Cowie v. Cowell

Cowie v. Cowell (1995), O.J. No. 4720 (S.C.J.) Aff’d on appeal [Cowie]

 Cowie outlines the manner in which a cross-examination on the subject of prior convictions may be conducted.  The cross-examiner has to address each prior conviction individually.  It follows that the court will evaluate the admissibility of individual convictions before even considering the criminal record as a whole.

In Cowie, at the conclusion of the cross-examination, the plaintiff was asked if she had ever been convicted of a criminal offence.   The plaintiff replied in the affirmative.  There were no follow-up questions.  The counsel for the defence explained to the court that the question was in regards to a 1983 conviction for credit card fraud

The plaintiffs took the position that the question put her in an unduly prejudicial light and that no instruction by the trial judge could reasonably be expected to blunt or deflect the prejudice which would result to the plaintiff.  As it was no longer possible for the jury to judge the plaintiffs’ claim fairly, the plaintiffs moved to strike the jury notice on the ground of prejudice.

In reviewing the application to strike the jury, Horkin J. considered his right as a trial judge to exclude evidence obtained in accordance with S.22(1) of the Ontario Evidence Act (OEA).  At paragraph 5 he stated that:

Section 22 is permissive. It is important to bear in mind that the trial judge always has the discretion to exclude from the trial, evidence where the prejudice it creates outweighs its probative value. The trial judge as well always has the discretion to exclude evidence of previous convictions or criminal record in those cases where a mechanical application of the Evidence Act would undermine the litigant’s right to a fair trial by an impartial jury, and that language is paraphrased somewhat from Corbett, which is a case, of course, in the criminal context.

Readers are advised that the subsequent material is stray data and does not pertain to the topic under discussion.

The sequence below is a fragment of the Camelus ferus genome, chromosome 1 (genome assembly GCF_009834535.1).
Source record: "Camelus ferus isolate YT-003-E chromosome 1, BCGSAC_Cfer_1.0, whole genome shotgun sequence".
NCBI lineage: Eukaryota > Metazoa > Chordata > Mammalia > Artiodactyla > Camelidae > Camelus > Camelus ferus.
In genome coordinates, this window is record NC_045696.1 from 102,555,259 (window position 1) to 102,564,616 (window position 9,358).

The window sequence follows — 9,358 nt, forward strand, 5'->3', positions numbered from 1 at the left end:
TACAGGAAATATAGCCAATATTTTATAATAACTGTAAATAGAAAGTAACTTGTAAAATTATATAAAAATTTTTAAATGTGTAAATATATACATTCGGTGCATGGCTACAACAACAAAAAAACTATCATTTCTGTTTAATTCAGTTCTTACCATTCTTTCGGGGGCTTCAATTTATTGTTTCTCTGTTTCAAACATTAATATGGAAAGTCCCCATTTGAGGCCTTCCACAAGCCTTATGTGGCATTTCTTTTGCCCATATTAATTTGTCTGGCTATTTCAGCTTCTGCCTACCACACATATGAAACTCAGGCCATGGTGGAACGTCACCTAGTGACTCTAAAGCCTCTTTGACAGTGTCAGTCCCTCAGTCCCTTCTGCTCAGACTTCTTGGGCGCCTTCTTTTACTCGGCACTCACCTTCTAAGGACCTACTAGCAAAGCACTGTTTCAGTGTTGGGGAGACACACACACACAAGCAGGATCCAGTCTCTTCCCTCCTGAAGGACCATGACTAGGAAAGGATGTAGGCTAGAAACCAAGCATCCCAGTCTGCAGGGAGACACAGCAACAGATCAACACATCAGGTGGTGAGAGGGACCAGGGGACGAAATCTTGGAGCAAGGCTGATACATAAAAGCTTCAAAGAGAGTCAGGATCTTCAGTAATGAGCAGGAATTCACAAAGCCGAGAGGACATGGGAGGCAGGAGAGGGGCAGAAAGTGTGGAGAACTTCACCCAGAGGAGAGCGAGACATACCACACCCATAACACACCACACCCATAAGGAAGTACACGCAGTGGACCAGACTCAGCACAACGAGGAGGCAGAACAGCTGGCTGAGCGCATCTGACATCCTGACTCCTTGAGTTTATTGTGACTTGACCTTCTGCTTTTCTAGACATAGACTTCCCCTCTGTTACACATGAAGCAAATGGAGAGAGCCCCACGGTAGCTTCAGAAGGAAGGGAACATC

Horkin J. agreed that asking whether the plaintiff “was ever convicted of a criminal offense” can be unduly prejudicial.  Furthermore, it leaves the court in a vacuum. The court has no way of knowing which offense the plaintiff referred to.  Without the nature and the date of the offense, the court cannot instruct the jury why the plaintiff’s criminal record is or is not a matter of importance.

Horkin J. proceeded to explain the appropriate manner in which to raise the prior criminal record of a witness.  At paragraphs 6, he noted that the question should have been worded as follows:

 “Where you convicted of the offence of criminal fraud in 1983?”

Horkin J. concluded that no instructions could undo the prejudice created in the minds of the jury.  He struck the jury in accordance with the plaintiffs’ motion.

Alexander Rozine is an Associate at D’Angela Fox Vanounou LLP, a plaintiff-side personal injury firm in Toronto.

 

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